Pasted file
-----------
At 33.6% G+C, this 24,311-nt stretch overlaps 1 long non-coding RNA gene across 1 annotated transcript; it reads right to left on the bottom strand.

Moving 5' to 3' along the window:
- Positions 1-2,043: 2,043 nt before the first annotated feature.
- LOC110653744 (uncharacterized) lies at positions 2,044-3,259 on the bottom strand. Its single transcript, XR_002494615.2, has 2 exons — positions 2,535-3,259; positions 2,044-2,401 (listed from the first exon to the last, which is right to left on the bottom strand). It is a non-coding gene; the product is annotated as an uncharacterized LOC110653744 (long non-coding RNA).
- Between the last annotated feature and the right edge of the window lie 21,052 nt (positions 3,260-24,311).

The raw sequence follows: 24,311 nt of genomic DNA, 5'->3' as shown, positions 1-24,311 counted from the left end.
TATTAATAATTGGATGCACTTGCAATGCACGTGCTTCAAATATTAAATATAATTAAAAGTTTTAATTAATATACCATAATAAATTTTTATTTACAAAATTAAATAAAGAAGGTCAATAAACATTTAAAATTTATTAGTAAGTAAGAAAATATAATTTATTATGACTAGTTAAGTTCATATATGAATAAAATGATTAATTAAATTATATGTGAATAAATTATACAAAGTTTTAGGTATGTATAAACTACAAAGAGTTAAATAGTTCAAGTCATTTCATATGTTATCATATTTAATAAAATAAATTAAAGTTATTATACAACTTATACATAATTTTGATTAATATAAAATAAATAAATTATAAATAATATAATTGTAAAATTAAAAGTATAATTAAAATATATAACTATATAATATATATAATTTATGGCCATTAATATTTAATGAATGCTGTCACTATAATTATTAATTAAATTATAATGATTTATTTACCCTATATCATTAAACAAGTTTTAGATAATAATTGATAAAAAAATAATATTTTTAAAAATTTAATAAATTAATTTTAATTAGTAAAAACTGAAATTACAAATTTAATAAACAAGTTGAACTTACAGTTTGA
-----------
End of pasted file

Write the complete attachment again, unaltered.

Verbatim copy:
At 33.6% G+C, this 24,311-nt stretch overlaps 1 long non-coding RNA gene across 1 annotated transcript; it reads right to left on the bottom strand.

Moving 5' to 3' along the window:
- Positions 1-2,043: 2,043 nt before the first annotated feature.
- LOC110653744 (uncharacterized) lies at positions 2,044-3,259 on the bottom strand. Its single transcript, XR_002494615.2, has 2 exons — positions 2,535-3,259; positions 2,044-2,401 (listed from the first exon to the last, which is right to left on the bottom strand). It is a non-coding gene; the product is annotated as an uncharacterized LOC110653744 (long non-coding RNA).
- Between the last annotated feature and the right edge of the window lie 21,052 nt (positions 3,260-24,311).

The raw sequence follows: 24,311 nt of genomic DNA, 5'->3' as shown, positions 1-24,311 counted from the left end.
TATTAATAATTGGATGCACTTGCAATGCACGTGCTTCAAATATTAAATATAATTAAAAGTTTTAATTAATATACCATAATAAATTTTTATTTACAAAATTAAATAAAGAAGGTCAATAAACATTTAAAATTTATTAGTAAGTAAGAAAATATAATTTATTATGACTAGTTAAGTTCATATATGAATAAAATGATTAATTAAATTATATGTGAATAAATTATACAAAGTTTTAGGTATGTATAAACTACAAAGAGTTAAATAGTTCAAGTCATTTCATATGTTATCATATTTAATAAAATAAATTAAAGTTATTATACAACTTATACATAATTTTGATTAATATAAAATAAATAAATTATAAATAATATAATTGTAAAATTAAAAGTATAATTAAAATATATAACTATATAATATATATAATTTATGGCCATTAATATTTAATGAATGCTGTCACTATAATTATTAATTAAATTATAATGATTTATTTACCCTATATCATTAAACAAGTTTTAGATAATAATTGATAAAAAAATAATATTTTTAAAAATTTAATAAATTAATTTTAATTAGTAAAAACTGAAATTACAAATTTAATAAACAAGTTGAACTTACAGTTTGA